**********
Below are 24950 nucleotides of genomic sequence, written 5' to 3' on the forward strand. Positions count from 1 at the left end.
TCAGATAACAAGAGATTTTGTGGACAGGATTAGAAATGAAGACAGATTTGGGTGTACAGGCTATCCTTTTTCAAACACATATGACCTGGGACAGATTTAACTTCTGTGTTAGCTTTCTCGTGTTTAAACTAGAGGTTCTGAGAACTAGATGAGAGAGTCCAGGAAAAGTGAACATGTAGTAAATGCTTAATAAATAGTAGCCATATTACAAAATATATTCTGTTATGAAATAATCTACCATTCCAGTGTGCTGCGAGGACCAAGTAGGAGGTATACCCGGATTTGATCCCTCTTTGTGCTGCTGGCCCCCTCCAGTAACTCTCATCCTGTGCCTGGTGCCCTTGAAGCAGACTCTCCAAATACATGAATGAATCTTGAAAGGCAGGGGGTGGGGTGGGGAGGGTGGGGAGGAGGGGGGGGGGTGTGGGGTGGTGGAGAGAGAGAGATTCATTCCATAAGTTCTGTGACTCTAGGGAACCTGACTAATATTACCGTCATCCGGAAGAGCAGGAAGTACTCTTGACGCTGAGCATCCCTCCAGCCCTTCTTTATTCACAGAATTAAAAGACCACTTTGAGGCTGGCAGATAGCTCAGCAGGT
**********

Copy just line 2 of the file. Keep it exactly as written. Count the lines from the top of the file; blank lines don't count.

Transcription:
TCAGATAACAAGAGATTTTGTGGACAGGATTAGAAATGAAGACAGATTTGGGTGTACAGGCTATCCTTTTTCAAACACATATGACCTGGGACAGATTTAACTTCTGTGTTAGCTTTCTCGTGTTTAAACTAGAGGTTCTGAGAACTAGATGAGAGAGTCCAGGAAAAGTGAACATGTAGTAAATGCTTAATAAATAGTAGCCATATTACAAAATATATTCTGTTATGAAATAATCTACCATTCCAGTGTGCTGCGAGGACCAAGTAGGAGGTATACCCGGATTTGATCCCTCTTTGTGCTGCTGGCCCCCTCCAGTAACTCTCATCCTGTGCCTGGTGCCCTTGAAGCAGACTCTCCAAATACATGAATGAATCTTGAAAGGCAGGGGGTGGGGTGGGGAGGGTGGGGAGGAGGGGGGGGGGTGTGGGGTGGTGGAGAGAGAGAGATTCATTCCATAAGTTCTGTGACTCTAGGGAACCTGACTAATATTACCGTCATCCGGAAGAGCAGGAAGTACTCTTGACGCTGAGCATCCCTCCAGCCCTTCTTTATTCACAGAATTAAAAGACCACTTTGAGGCTGGCAGATAGCTCAGCAGGT